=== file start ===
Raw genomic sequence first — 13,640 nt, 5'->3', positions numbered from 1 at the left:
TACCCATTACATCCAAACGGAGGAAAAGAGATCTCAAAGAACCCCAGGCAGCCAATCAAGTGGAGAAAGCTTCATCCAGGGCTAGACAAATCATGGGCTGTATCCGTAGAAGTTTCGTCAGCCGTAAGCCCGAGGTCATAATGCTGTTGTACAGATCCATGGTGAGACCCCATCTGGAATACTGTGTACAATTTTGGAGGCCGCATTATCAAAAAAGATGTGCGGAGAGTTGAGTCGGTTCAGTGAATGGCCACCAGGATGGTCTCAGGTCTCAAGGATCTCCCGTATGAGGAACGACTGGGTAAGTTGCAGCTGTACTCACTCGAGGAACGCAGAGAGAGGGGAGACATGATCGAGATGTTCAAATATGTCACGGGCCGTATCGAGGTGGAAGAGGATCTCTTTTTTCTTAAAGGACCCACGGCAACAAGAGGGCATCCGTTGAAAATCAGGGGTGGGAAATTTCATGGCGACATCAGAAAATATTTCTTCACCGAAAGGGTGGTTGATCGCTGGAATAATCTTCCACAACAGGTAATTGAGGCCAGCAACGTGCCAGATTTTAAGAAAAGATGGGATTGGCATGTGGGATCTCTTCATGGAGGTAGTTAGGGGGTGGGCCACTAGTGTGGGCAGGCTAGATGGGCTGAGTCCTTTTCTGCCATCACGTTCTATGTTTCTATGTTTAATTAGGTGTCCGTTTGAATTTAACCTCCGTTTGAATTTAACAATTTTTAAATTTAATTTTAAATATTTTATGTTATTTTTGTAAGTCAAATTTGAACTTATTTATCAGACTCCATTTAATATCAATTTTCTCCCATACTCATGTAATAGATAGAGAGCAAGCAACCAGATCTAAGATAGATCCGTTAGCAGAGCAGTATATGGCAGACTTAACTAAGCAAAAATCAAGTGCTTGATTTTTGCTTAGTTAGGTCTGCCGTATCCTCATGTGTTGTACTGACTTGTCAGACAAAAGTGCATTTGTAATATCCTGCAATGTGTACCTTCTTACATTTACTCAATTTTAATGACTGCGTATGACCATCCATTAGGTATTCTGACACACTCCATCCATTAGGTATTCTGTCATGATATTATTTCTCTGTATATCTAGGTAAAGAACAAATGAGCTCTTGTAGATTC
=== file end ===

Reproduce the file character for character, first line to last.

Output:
Raw genomic sequence first — 13,640 nt, 5'->3', positions numbered from 1 at the left:
TACCCATTACATCCAAACGGAGGAAAAGAGATCTCAAAGAACCCCAGGCAGCCAATCAAGTGGAGAAAGCTTCATCCAGGGCTAGACAAATCATGGGCTGTATCCGTAGAAGTTTCGTCAGCCGTAAGCCCGAGGTCATAATGCTGTTGTACAGATCCATGGTGAGACCCCATCTGGAATACTGTGTACAATTTTGGAGGCCGCATTATCAAAAAAGATGTGCGGAGAGTTGAGTCGGTTCAGTGAATGGCCACCAGGATGGTCTCAGGTCTCAAGGATCTCCCGTATGAGGAACGACTGGGTAAGTTGCAGCTGTACTCACTCGAGGAACGCAGAGAGAGGGGAGACATGATCGAGATGTTCAAATATGTCACGGGCCGTATCGAGGTGGAAGAGGATCTCTTTTTTCTTAAAGGACCCACGGCAACAAGAGGGCATCCGTTGAAAATCAGGGGTGGGAAATTTCATGGCGACATCAGAAAATATTTCTTCACCGAAAGGGTGGTTGATCGCTGGAATAATCTTCCACAACAGGTAATTGAGGCCAGCAACGTGCCAGATTTTAAGAAAAGATGGGATTGGCATGTGGGATCTCTTCATGGAGGTAGTTAGGGGGTGGGCCACTAGTGTGGGCAGGCTAGATGGGCTGAGTCCTTTTCTGCCATCACGTTCTATGTTTCTATGTTTAATTAGGTGTCCGTTTGAATTTAACCTCCGTTTGAATTTAACAATTTTTAAATTTAATTTTAAATATTTTATGTTATTTTTGTAAGTCAAATTTGAACTTATTTATCAGACTCCATTTAATATCAATTTTCTCCCATACTCATGTAATAGATAGAGAGCAAGCAACCAGATCTAAGATAGATCCGTTAGCAGAGCAGTATATGGCAGACTTAACTAAGCAAAAATCAAGTGCTTGATTTTTGCTTAGTTAGGTCTGCCGTATCCTCATGTGTTGTACTGACTTGTCAGACAAAAGTGCATTTGTAATATCCTGCAATGTGTACCTTCTTACATTTACTCAATTTTAATGACTGCGTATGACCATCCATTAGGTATTCTGACACACTCCATCCATTAGGTATTCTGTCATGATATTATTTCTCTGTATATCTAGGTAAAGAACAAATGAGCTCTTGTAGATTC